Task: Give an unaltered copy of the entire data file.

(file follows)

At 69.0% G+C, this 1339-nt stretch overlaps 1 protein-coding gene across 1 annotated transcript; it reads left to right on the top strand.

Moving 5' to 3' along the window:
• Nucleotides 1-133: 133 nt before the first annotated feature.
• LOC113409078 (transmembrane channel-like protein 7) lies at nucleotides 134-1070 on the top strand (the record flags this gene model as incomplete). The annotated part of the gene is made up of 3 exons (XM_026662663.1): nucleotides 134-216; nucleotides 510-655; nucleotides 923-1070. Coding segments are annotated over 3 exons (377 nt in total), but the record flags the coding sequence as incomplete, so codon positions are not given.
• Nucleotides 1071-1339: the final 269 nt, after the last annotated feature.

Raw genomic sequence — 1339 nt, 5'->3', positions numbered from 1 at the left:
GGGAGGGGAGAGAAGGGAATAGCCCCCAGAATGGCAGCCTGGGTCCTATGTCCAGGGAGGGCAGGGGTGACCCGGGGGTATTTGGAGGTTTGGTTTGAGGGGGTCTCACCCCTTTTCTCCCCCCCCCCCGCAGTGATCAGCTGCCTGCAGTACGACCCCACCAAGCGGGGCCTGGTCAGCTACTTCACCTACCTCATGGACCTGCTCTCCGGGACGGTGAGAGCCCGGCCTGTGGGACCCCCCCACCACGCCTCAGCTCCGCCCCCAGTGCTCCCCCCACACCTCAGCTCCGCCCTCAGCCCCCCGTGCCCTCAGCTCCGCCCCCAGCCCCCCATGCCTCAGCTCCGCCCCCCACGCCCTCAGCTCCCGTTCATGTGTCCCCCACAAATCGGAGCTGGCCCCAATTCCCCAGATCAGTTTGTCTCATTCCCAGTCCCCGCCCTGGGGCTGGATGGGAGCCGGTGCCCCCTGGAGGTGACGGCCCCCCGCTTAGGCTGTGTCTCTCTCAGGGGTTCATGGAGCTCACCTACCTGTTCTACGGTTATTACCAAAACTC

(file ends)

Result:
At 69.0% G+C, this 1339-nt stretch overlaps 1 protein-coding gene across 1 annotated transcript; it reads left to right on the top strand.

Moving 5' to 3' along the window:
• Nucleotides 1-133: 133 nt before the first annotated feature.
• LOC113409078 (transmembrane channel-like protein 7) lies at nucleotides 134-1070 on the top strand (the record flags this gene model as incomplete). The annotated part of the gene is made up of 3 exons (XM_026662663.1): nucleotides 134-216; nucleotides 510-655; nucleotides 923-1070. Coding segments are annotated over 3 exons (377 nt in total), but the record flags the coding sequence as incomplete, so codon positions are not given.
• Nucleotides 1071-1339: the final 269 nt, after the last annotated feature.

Raw genomic sequence — 1339 nt, 5'->3', positions numbered from 1 at the left:
GGGAGGGGAGAGAAGGGAATAGCCCCCAGAATGGCAGCCTGGGTCCTATGTCCAGGGAGGGCAGGGGTGACCCGGGGGTATTTGGAGGTTTGGTTTGAGGGGGTCTCACCCCTTTTCTCCCCCCCCCCCGCAGTGATCAGCTGCCTGCAGTACGACCCCACCAAGCGGGGCCTGGTCAGCTACTTCACCTACCTCATGGACCTGCTCTCCGGGACGGTGAGAGCCCGGCCTGTGGGACCCCCCCACCACGCCTCAGCTCCGCCCCCAGTGCTCCCCCCACACCTCAGCTCCGCCCTCAGCCCCCCGTGCCCTCAGCTCCGCCCCCAGCCCCCCATGCCTCAGCTCCGCCCCCCACGCCCTCAGCTCCCGTTCATGTGTCCCCCACAAATCGGAGCTGGCCCCAATTCCCCAGATCAGTTTGTCTCATTCCCAGTCCCCGCCCTGGGGCTGGATGGGAGCCGGTGCCCCCTGGAGGTGACGGCCCCCCGCTTAGGCTGTGTCTCTCTCAGGGGTTCATGGAGCTCACCTACCTGTTCTACGGTTATTACCAAAACTC